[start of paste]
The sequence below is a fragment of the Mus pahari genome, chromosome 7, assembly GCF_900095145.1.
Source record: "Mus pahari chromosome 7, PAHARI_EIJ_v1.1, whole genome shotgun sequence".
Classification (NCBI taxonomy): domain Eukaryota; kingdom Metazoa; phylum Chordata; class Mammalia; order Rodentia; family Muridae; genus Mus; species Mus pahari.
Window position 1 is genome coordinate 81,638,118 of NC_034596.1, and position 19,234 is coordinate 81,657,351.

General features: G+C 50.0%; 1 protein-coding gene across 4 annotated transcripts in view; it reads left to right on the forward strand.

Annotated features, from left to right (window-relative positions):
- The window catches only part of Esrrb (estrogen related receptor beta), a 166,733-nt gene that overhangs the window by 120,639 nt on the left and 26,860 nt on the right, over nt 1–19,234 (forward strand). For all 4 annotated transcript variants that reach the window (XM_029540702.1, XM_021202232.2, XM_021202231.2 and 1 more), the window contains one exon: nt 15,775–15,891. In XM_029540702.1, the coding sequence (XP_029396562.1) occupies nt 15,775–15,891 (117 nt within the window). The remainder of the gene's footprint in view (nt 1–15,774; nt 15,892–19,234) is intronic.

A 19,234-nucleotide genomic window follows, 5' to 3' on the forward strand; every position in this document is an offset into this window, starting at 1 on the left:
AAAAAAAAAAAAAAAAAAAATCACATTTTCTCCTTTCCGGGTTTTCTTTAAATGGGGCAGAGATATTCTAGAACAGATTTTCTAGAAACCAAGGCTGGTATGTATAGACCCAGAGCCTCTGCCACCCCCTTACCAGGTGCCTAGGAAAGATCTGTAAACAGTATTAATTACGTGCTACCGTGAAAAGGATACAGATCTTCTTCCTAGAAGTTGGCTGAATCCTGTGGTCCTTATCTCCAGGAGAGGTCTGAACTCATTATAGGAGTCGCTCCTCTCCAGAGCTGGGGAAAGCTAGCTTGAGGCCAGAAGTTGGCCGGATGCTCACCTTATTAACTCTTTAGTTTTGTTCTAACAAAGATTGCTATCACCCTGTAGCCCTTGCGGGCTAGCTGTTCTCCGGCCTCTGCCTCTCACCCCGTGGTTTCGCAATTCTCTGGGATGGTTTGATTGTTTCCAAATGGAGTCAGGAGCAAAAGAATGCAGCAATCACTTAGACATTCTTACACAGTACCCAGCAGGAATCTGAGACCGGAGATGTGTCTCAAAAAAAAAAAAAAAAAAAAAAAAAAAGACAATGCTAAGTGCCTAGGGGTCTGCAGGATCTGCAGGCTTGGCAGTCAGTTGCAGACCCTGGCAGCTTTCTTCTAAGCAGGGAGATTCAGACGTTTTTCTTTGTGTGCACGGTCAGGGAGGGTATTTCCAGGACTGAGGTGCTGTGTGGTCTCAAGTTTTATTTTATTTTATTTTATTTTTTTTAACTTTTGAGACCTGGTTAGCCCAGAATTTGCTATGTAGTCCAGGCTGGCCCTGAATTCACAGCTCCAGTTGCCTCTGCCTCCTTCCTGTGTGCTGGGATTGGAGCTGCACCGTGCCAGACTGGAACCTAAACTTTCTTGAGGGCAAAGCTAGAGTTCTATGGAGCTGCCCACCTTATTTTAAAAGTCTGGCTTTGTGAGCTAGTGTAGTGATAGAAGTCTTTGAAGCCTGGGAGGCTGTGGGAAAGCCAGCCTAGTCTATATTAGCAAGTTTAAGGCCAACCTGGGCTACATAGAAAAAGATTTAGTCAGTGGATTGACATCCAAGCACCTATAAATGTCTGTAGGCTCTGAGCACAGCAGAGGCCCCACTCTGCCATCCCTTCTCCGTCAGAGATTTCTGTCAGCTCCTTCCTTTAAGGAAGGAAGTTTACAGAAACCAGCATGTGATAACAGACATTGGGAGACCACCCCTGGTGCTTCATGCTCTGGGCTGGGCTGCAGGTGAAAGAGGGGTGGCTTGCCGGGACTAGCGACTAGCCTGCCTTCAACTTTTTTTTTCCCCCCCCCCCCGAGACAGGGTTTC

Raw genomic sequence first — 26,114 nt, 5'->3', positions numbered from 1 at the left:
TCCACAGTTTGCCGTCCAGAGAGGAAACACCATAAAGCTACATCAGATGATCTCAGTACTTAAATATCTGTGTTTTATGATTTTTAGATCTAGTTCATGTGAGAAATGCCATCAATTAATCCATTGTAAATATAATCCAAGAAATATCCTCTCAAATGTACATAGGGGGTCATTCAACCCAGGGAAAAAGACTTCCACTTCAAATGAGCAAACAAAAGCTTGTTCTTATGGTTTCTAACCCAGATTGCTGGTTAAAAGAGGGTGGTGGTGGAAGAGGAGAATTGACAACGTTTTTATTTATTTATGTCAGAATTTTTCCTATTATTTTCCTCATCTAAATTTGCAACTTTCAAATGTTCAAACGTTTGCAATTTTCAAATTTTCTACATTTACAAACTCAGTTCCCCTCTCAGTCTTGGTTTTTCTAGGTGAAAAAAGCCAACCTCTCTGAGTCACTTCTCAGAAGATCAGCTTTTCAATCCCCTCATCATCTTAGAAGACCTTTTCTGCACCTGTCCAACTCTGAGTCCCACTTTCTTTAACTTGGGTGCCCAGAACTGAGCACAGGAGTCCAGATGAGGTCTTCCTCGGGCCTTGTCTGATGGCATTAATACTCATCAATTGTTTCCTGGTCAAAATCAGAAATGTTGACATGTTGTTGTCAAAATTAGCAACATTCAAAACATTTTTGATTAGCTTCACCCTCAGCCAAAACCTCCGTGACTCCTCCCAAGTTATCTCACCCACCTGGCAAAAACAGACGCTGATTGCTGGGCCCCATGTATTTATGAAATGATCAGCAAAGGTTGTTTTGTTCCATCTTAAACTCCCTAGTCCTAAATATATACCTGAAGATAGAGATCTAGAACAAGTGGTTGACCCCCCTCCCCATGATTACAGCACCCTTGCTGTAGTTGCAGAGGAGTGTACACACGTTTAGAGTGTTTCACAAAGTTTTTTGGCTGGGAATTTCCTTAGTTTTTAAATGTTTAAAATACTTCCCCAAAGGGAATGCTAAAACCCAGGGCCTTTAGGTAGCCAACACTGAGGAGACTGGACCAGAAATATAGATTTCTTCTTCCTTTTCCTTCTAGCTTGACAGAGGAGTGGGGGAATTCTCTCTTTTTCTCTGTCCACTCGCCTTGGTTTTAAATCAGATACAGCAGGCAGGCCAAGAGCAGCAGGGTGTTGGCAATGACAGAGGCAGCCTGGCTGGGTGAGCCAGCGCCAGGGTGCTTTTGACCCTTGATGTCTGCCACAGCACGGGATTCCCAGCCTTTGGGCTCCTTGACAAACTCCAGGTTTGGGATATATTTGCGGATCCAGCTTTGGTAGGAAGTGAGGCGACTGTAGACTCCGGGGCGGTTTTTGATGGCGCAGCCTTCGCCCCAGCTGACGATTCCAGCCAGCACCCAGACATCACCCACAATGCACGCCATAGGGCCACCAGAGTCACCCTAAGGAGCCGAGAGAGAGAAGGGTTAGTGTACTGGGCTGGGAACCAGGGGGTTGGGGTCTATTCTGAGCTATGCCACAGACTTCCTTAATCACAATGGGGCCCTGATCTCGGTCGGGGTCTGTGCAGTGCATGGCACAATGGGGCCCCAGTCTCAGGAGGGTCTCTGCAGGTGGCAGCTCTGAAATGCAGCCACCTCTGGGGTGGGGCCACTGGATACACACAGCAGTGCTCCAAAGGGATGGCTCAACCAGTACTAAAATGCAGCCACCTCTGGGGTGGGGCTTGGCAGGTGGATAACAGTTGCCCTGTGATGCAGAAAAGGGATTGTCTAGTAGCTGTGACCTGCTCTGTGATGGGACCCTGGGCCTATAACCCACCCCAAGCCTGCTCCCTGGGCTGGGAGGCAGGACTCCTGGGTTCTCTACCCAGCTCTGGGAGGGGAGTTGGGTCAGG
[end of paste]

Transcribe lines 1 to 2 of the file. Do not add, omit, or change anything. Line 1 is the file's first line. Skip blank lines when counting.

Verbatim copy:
The sequence below is a fragment of the Mus pahari genome, chromosome 7, assembly GCF_900095145.1.
Source record: "Mus pahari chromosome 7, PAHARI_EIJ_v1.1, whole genome shotgun sequence".